“‘Eulogy’ is definitely the bleakest song I’ve ever written. There’s something about the sparse, cold emptiness of the repetitive bass-line against drums, and very simple chord structure that gives you this feeling of hopelessness,” she explained. “It’s not a pleasant listen, but I’m so proud of writing it, as it’s purely about giving up on yourself and feeling like there’s no future – something I have felt throughout my life. And sometimes you get so used to feeling like that, it becomes comforting to just stay in that negative space.

“I was drinking a lot when I wrote [it]. It’s a sort of suicide note/final prayer and an angry letter to God, I suppose.

“I imagined it being the last song I ever wrote, because at the time, I certainly felt that way.”

But for Fitzgerald, playing music was only part of how she manages her depression. Fitzgerald is vegan and credits her plant-based diet and vegan lifestyle as also improving her physical and emotional well-being.

“I became vegetarian on my own when I was 13 or 14. I did a project on kosher food for school and started looking into how animals were slaughtered in the different faiths. I saw some horrible images on the internet and realized where meat comes from,” she explained. “And it was quite an easy decision for me to make. I was really shocked by it. I just couldn’t believe it actually existed. And how had I not seen it before? Putting two and two together — I was actually eating animals.”

Later in her life, when Fitzgerald got married, she and her husband began exploring issues of consuming animal products together. It was at that point that Fitzgerald decided to become fully vegan — not consuming or using any animal products.  

“I met my husband, and he became vegetarian, because we’d been looking into it together, and he was going into it for health issues. Then we started watching all of these documentaries and I started to feel like a hypocrite, really; I was not eating meat because I loved animals, but I was still drinking milk and eating eggs and didn’t realize where that came from,” Fitzgerald explained. “But as soon as I started understanding that and doing the research, again it was just another really easy decision. And we both did it together.”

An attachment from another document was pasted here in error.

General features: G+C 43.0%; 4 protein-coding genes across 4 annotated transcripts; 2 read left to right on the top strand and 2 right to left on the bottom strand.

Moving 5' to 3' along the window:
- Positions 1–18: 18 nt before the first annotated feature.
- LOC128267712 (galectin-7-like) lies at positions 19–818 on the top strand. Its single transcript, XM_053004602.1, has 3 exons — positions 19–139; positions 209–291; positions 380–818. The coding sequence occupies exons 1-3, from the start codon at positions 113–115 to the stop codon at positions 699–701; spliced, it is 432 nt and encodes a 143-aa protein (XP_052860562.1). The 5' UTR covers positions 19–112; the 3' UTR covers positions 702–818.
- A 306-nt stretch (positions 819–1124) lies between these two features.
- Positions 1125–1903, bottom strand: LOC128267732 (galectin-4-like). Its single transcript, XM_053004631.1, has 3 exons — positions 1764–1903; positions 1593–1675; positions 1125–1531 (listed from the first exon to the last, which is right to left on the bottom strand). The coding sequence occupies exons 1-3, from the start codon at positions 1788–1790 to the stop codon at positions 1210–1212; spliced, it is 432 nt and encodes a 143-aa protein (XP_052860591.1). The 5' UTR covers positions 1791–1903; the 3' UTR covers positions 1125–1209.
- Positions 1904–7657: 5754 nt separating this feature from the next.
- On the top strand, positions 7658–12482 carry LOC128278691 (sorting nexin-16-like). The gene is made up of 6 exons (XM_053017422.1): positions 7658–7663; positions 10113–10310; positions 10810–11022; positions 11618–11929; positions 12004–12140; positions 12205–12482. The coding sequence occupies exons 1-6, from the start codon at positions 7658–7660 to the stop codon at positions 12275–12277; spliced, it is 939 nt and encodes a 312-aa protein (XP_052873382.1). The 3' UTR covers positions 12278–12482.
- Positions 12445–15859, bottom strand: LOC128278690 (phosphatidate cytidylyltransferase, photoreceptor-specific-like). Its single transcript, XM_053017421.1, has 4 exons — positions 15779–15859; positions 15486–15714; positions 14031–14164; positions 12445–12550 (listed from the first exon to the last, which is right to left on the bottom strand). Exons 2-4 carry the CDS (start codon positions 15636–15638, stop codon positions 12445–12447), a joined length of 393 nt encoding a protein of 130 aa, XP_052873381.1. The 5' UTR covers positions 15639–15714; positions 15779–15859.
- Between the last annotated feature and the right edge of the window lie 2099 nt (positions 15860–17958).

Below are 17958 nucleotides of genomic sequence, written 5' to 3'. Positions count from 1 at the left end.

Fitzgerald soon noticed significant health benefits. There is a long history of research demonstrating that plant-based diets improve health and well-being, including reducing obesity, blood pressure and cholesterol levels.

As Fitzgerald became vegan, and avoided processed foods, she began to notice improvements in her own health and well-being. “I haven’t had a cold in forever, which is amazing. I used to get colds every winter. I just don’t seem to get them anymore. And I feel healthier,” she explained. “And when I do get a bit sick, it doesn’t seem to last very long. I bounce back really quickly.”

More, Fitzgerald noticed a difference in an issue that has affected her throughout her life — depression. “The most amazing thing is that I think my mental health has gotten better since going vegan. I didn’t expect that at all. I just feel really happier. It’s really weird,” she said.

Fitzgerald thinks that there are many possible reasons for this effect. Her improved physical health contributed to a more positive mental state. “For starters, I felt healthier, which then pours into your mental health,” she said.

More, she felt morally better, which she thinks could influence her mood. “I felt like I was doing something good, and that I wasn’t causing any harm directly to something else … . When you realize what you are doing and then stop it, you say actually ‘I’m not causing harm to animals anymore,’ which is a really nice feeling,” Fitzgerald explained.

“It’s suddenly like a weight lifted off.”

In addition, Fitzgerald has found a community of other vegans with whom she has connected. “I’m part of all the vegan groups on Facebook. And that’s great, because it makes you feel like you’re part of a community,” she said. “I’m friends with loads of them on Facebook now, which means if I post something I don’t just get trolled. I’ve got this vegan army that comes in and saves the day, which is nice.”

Soon, Fitzgerald found that there were actually many vegans who were part of the punk-rock scene of which she was also a part.

“There are loads of vegans in the punk scene. If you start to think outside the box, and you are into that punk and metal and something alternative, you’re going against the flow already … then it comes naturally to challenge everything that you’re told. Therefore, challenging the fact that people eat meat is going to be something that you start to think about,” she explained.